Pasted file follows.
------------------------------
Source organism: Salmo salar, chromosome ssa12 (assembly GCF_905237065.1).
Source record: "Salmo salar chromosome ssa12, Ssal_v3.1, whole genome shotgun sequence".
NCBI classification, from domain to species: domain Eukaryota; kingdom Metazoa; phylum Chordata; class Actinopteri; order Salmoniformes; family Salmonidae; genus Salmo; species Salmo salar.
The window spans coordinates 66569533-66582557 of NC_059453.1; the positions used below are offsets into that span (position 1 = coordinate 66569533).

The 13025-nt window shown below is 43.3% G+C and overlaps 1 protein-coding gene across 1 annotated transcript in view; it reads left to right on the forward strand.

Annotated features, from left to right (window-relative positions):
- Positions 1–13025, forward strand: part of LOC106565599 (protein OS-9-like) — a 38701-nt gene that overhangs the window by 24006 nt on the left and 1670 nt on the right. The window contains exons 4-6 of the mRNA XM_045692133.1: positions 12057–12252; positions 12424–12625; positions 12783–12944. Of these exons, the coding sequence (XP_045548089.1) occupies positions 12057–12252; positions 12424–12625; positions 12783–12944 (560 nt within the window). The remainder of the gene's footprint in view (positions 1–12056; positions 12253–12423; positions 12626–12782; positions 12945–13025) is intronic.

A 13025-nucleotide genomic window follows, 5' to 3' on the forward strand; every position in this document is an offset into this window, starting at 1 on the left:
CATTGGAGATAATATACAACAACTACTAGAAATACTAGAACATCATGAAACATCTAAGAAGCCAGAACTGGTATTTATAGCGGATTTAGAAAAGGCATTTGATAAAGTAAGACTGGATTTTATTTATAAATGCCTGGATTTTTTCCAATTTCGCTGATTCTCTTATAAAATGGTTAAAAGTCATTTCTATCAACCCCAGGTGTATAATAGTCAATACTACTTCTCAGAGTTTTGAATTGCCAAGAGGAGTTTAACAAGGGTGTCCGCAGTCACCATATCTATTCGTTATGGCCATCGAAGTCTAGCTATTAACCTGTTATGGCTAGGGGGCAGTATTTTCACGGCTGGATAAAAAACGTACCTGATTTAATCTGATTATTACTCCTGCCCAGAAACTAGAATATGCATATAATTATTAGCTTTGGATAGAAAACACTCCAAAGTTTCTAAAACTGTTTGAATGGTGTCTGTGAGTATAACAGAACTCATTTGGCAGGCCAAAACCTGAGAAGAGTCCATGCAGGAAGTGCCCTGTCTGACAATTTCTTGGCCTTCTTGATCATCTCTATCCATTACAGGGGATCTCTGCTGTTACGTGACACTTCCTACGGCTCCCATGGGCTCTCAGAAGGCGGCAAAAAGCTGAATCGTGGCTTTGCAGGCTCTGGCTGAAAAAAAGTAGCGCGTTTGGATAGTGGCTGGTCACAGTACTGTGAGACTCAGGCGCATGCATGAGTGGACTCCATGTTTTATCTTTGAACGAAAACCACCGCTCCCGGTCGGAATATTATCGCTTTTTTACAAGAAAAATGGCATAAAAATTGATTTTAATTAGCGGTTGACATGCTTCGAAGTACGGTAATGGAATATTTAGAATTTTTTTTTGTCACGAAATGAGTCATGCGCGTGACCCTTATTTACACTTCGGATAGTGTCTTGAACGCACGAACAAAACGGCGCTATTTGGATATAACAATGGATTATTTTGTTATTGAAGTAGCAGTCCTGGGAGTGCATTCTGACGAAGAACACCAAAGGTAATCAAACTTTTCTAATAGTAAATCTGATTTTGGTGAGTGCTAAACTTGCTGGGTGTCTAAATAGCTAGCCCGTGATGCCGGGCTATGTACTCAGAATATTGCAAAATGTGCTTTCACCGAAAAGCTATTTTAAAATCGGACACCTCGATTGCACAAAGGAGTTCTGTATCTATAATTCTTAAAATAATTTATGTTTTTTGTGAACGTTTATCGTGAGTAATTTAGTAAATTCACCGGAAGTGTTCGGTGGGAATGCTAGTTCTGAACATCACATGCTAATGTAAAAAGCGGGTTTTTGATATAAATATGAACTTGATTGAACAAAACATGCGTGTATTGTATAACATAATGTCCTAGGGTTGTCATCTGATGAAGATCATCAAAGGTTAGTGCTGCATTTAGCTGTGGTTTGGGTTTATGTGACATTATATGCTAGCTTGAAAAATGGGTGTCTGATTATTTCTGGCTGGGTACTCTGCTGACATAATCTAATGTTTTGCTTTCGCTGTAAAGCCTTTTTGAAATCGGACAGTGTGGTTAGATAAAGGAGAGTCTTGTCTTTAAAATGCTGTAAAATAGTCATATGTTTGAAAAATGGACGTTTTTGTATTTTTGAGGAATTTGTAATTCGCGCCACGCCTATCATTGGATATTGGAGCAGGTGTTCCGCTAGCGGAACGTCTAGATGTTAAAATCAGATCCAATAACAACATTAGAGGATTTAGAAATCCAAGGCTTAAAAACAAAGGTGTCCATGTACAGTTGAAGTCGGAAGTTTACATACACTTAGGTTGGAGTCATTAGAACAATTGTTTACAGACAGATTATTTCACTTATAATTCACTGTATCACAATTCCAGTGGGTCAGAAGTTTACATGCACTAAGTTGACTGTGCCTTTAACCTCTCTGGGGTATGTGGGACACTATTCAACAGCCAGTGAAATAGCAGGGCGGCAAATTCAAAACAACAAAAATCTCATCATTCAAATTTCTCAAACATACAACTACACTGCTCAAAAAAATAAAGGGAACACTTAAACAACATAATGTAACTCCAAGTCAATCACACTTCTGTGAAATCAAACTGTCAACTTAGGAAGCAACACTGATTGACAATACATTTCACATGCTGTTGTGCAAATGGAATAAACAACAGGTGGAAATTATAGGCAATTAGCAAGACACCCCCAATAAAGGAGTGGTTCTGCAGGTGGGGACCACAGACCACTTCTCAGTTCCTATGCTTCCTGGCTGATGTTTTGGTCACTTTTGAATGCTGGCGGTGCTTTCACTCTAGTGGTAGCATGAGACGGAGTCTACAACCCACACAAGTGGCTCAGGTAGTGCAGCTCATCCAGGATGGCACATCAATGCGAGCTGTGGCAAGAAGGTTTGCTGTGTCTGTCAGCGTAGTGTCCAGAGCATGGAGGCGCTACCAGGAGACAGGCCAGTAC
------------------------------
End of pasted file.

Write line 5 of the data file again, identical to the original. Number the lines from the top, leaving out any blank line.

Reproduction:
The 13025-nt window shown below is 43.3% G+C and overlaps 1 protein-coding gene across 1 annotated transcript in view; it reads left to right on the forward strand.